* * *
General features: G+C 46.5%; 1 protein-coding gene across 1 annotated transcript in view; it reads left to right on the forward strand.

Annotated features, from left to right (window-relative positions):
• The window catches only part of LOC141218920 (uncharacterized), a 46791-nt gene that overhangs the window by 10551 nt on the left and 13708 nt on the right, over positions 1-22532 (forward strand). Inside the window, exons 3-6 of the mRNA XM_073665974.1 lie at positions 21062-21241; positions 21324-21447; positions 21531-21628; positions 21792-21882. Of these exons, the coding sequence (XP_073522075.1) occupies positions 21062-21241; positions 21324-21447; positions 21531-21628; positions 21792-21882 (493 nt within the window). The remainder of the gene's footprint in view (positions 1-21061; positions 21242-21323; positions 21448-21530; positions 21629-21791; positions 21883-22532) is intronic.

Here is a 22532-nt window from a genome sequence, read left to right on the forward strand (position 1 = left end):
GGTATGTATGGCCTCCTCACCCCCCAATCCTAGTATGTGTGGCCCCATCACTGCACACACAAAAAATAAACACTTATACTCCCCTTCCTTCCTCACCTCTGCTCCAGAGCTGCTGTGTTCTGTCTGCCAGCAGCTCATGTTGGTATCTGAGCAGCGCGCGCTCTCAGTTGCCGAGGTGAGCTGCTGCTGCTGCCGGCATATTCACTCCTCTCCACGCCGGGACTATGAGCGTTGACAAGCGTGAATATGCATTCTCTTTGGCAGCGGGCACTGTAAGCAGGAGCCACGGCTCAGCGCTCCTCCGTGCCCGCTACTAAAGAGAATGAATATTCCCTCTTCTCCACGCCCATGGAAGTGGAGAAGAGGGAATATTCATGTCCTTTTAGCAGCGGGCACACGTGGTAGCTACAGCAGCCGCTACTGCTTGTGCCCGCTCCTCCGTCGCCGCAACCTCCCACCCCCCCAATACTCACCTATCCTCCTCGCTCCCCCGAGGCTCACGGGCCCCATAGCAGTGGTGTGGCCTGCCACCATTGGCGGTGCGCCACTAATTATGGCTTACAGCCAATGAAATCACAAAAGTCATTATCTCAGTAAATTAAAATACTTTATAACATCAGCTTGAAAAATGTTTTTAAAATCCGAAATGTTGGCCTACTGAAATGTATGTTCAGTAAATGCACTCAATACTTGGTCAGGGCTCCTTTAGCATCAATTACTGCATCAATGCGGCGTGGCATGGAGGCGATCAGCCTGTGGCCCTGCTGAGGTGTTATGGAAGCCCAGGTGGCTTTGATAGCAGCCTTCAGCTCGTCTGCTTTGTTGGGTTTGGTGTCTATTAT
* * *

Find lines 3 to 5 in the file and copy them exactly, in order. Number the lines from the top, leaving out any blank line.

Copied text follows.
• The window catches only part of LOC141218920 (uncharacterized), a 46791-nt gene that overhangs the window by 10551 nt on the left and 13708 nt on the right, over positions 1-22532 (forward strand). Inside the window, exons 3-6 of the mRNA XM_073665974.1 lie at positions 21062-21241; positions 21324-21447; positions 21531-21628; positions 21792-21882. Of these exons, the coding sequence (XP_073522075.1) occupies positions 21062-21241; positions 21324-21447; positions 21531-21628; positions 21792-21882 (493 nt within the window). The remainder of the gene's footprint in view (positions 1-21061; positions 21242-21323; positions 21448-21530; positions 21629-21791; positions 21883-22532) is intronic.

Here is a 22532-nt window from a genome sequence, read left to right on the forward strand (position 1 = left end):
GGTATGTATGGCCTCCTCACCCCCCAATCCTAGTATGTGTGGCCCCATCACTGCACACACAAAAAATAAACACTTATACTCCCCTTCCTTCCTCACCTCTGCTCCAGAGCTGCTGTGTTCTGTCTGCCAGCAGCTCATGTTGGTATCTGAGCAGCGCGCGCTCTCAGTTGCCGAGGTGAGCTGCTGCTGCTGCCGGCATATTCACTCCTCTCCACGCCGGGACTATGAGCGTTGACAAGCGTGAATATGCATTCTCTTTGGCAGCGGGCACTGTAAGCAGGAGCCACGGCTCAGCGCTCCTCCGTGCCCGCTACTAAAGAGAATGAATATTCCCTCTTCTCCACGCCCATGGAAGTGGAGAAGAGGGAATATTCATGTCCTTTTAGCAGCGGGCACACGTGGTAGCTACAGCAGCCGCTACTGCTTGTGCCCGCTCCTCCGTCGCCGCAACCTCCCACCCCCCCAATACTCACCTATCCTCCTCGCTCCCCCGAGGCTCACGGGCCCCATAGCAGTGGTGTGGCCTGCCACCATTGGCGGTGCGCCACTAATTATGGCTTACAGCCAATGAAATCACAAAAGTCATTATCTCAGTAAATTAAAATACTTTATAACATCAGCTTGAAAAATGTTTTTAAAATCCGAAATGTTGGCCTACTGAAATGTATGTTCAGTAAATGCACTCAATACTTGGTCAGGGCTCCTTTAGCATCAATTACTGCATCAATGCGGCGTGGCATGGAGGCGATCAGCCTGTGGCCCTGCTGAGGTGTTATGGAAGCCCAGGTGGCTTTGATAGCAGCCTTCAGCTCGTCTGCTTTGTTGGGTTTGGTGTCTATTAT